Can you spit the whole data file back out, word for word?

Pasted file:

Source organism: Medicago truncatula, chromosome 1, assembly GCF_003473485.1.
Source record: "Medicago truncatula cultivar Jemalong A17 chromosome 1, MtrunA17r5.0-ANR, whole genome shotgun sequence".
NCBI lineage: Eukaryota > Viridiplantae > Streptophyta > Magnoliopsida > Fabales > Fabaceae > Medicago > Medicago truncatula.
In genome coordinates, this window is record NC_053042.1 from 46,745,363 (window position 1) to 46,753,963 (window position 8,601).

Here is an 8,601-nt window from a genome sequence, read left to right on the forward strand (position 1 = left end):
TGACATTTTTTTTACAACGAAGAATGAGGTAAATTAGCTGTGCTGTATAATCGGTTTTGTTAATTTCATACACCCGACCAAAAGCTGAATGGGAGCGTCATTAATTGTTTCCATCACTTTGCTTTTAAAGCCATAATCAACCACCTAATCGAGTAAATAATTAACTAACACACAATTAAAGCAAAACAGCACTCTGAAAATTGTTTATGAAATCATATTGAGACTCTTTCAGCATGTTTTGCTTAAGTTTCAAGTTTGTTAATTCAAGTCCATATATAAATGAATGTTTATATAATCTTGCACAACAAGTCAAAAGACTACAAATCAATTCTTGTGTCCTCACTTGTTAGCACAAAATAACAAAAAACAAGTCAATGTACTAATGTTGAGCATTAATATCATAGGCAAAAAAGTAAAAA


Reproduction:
Source organism: Medicago truncatula, chromosome 1, assembly GCF_003473485.1.
Source record: "Medicago truncatula cultivar Jemalong A17 chromosome 1, MtrunA17r5.0-ANR, whole genome shotgun sequence".
NCBI lineage: Eukaryota > Viridiplantae > Streptophyta > Magnoliopsida > Fabales > Fabaceae > Medicago > Medicago truncatula.
In genome coordinates, this window is record NC_053042.1 from 46,745,363 (window position 1) to 46,753,963 (window position 8,601).

Here is an 8,601-nt window from a genome sequence, read left to right on the forward strand (position 1 = left end):
TGACATTTTTTTTACAACGAAGAATGAGGTAAATTAGCTGTGCTGTATAATCGGTTTTGTTAATTTCATACACCCGACCAAAAGCTGAATGGGAGCGTCATTAATTGTTTCCATCACTTTGCTTTTAAAGCCATAATCAACCACCTAATCGAGTAAATAATTAACTAACACACAATTAAAGCAAAACAGCACTCTGAAAATTGTTTATGAAATCATATTGAGACTCTTTCAGCATGTTTTGCTTAAGTTTCAAGTTTGTTAATTCAAGTCCATATATAAATGAATGTTTATATAATCTTGCACAACAAGTCAAAAGACTACAAATCAATTCTTGTGTCCTCACTTGTTAGCACAAAATAACAAAAAACAAGTCAATGTACTAATGTTGAGCATTAATATCATAGGCAAAAAAGTAAAAA